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The Cult of LEGO Hardcover – November 5, 2011
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Praise for The Cult of LEGO
"I defy you to read and admire this book and not want to doodle with some bricks by the time you're done."
—Gareth Branwyn, online editor-in-chief, MAKE Magazine
"This fascinating look at the world of devoted LEGO fans deserves a place on the bookshelf of anyone who's ever played with LEGO bricks."
—Chris Anderson, editor-in-chief, Wired
"A crazy fun read, from cover to cover, this book deserves a special spot on the bookshelf of any self-respecting nerd."
—Jake McKee, former global community manager, the LEGO Group
"An excellent book and a must have for any LEGO enthusiast out there. The pictures are awesome!"
—Ulrik Pilegaard, author of Forbidden LEGO
About the Author
John Baichtal is a contributor to MAKE Magazine and Wired's GeekDad blog. He has also written for legendary tabletop gaming magazines Dragon and Dungeon, as well as Kobold Quarterly and 2600: The Hacker Quarterly.
Joe Meno is the founder of BrickJournal, a print and online LEGO® fan magazine. He has organized and run LEGO fan events, acted as an advisor on LEGO projects, and helped design LEGO sets.
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Top Customer Reviews
The book goes into the history of LEGO and also goes into fake LEGO and competitors who are able to create interlocking bricks due to LEGO’s expiring patent.
The book also goes into the various type of LEGO fans such as the AFOLs (Adult Fan of LEGO), Women Builders and how a few fans to LEGO to the next level, created their own publication and also for those who are not familiar with the LEGO terminology, a LEGO fan glossary is included.
The book goes into the popularity of LEGO Minifigures. Controversial minifigures and people creating their own accessories and creating unofficial LEGO minifigures.
The book also goes into the more advanced nature of the LEGO fan, such as architectural recreations, trains, cinematic inspirations.
And of course, a chapter is dedicated to those who build their own structures or showcase their creativity with original designs using LEGO.
Which leads into a chapter of LEGO art featuring Olafur Eliasson’s Collectivity Project, Douglas Coupland, AME72’s LEGO Graffiti, Ego Leonard, Nathan Sawaya, Zibgniew Libera and more.
And there are those who have created their own back stories, political stories, comics using LEGO’s, so there is a chapter on diorama story telling and Brick Flicks for those who make their own stop-motion LEGO films.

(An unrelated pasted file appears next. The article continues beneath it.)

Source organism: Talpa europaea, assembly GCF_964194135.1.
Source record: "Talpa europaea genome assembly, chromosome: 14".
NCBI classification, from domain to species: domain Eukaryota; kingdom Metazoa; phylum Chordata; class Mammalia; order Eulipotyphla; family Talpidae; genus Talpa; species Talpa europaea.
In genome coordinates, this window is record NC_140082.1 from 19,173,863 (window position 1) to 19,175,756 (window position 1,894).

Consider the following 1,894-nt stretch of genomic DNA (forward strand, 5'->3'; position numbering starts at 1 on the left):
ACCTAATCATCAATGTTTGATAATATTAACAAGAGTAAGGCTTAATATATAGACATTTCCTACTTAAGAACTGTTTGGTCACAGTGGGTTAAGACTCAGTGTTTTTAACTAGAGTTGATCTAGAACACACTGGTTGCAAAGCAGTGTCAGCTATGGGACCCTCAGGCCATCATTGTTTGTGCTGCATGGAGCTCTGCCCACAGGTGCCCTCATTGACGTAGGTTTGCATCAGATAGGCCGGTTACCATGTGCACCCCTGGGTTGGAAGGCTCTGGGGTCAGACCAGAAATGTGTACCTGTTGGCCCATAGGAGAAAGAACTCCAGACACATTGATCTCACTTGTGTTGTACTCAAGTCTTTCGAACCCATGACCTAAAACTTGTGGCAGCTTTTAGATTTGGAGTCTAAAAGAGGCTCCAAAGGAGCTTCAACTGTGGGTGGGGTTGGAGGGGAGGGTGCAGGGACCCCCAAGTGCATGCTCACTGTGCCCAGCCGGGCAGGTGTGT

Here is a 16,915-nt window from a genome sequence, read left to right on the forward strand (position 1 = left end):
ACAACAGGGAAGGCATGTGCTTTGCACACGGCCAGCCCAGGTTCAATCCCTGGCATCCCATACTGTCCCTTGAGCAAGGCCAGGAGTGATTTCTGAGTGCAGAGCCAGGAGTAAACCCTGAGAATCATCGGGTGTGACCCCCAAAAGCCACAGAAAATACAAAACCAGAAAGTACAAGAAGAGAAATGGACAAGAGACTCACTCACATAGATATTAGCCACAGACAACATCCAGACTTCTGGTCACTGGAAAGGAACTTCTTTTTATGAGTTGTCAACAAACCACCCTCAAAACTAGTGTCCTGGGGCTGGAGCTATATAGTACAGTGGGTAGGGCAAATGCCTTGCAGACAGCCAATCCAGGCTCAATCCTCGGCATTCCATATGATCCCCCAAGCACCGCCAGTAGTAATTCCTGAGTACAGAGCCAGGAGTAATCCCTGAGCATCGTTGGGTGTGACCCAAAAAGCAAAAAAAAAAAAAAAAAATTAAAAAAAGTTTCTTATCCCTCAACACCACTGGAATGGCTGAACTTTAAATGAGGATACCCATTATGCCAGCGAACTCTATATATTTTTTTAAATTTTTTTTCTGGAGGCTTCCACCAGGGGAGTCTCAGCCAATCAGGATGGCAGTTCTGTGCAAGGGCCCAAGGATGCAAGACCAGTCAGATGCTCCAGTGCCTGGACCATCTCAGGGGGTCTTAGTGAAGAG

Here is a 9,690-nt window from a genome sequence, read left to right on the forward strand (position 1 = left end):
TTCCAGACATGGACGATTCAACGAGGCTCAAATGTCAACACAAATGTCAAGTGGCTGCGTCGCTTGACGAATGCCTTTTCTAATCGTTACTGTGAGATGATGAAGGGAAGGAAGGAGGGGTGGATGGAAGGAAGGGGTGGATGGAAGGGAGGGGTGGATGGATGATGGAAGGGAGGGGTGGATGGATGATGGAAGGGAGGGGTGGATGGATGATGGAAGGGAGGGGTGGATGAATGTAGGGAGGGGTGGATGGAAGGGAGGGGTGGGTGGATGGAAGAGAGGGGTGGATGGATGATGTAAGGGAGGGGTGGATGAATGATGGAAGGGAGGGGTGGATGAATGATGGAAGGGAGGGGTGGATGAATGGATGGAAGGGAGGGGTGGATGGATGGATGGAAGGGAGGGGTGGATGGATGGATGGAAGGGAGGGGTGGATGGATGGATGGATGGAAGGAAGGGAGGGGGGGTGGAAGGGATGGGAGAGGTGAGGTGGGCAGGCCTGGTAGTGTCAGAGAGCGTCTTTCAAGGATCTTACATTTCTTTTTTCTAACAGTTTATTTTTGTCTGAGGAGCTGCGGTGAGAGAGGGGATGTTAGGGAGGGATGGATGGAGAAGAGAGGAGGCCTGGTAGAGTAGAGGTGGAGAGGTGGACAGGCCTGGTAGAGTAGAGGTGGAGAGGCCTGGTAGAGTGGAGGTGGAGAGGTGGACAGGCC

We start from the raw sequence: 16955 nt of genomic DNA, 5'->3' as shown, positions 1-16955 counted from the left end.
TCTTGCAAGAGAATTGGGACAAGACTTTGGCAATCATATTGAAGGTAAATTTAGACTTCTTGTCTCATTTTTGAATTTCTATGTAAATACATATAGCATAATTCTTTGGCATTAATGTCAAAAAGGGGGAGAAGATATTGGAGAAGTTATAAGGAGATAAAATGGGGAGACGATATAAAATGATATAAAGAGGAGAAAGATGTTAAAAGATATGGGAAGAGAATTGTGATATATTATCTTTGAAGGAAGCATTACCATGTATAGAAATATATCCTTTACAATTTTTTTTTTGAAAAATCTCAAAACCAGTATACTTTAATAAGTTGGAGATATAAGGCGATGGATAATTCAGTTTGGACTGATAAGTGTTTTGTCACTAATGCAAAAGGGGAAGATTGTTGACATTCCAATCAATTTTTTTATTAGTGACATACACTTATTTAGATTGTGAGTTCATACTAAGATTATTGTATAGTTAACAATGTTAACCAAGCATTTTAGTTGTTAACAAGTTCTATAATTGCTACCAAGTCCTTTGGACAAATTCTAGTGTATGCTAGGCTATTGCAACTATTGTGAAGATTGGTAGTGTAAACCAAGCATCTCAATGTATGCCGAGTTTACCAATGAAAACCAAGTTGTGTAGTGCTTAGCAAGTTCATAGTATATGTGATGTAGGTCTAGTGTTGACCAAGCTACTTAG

For those wondering if there is a chapter on huge LEGO creations, there is. A Microscale and life-sized LEGO chapter is featured. From Microdioramas to collaborative microbuilding and those who like to build big.
Also, chapters that go into video games, LEGO fonts, LEGO fan resources. Another that goes into LEGO Robotics such as MINDSTORMS, the FIRST LEGO League and more.
And for those wondering if there is a chapter on LEGO conventions, “The Cult of LEGO” also features a chapter on the LEGO online beginnings, LEGO Users Groups (LUGs), LEGO conventions and Brick Cliques.
And of course, what best to showcase how LEGO has been used for good and technology by featuring how LEGO is used in autism therapy, marketing with bricks, prototyping a space elevator, open prosthetics and also software engineer Andrew Carol’s Mechanical Computers.
When it comes to finding a LEGO book that goes into different areas of LEGO fandom but also how LEGO has impacted the community and popular culture, “The Cult of LEGO” is one of the best books out there.
So, if you are a LEGO fan, one will definitely want to give this book a try!
It's a perfect coffee table book. People of all ages and maturity levels can pick it up and find it fascinating whether it's the history of Lego or all the different uses that people have for Legos. I think it also makes a good gift for the big or little lego builder in all of us.
On the other hand, I really liked the layout and bright colors, so that was fun. I didn't learn a whole lot that I didn't already know, but this book would be good as a "this is what you're getting into" guide for Lego fans' significant others.
The best thing about this book is its title. I love that I have a book entitled "The Cult of LEGO" on my bookshelf. It's worth it just for that. :o)
Most Recent Customer Reviews
Has it all: history, great characters, plot and I'll even use it as a travel guide.Read more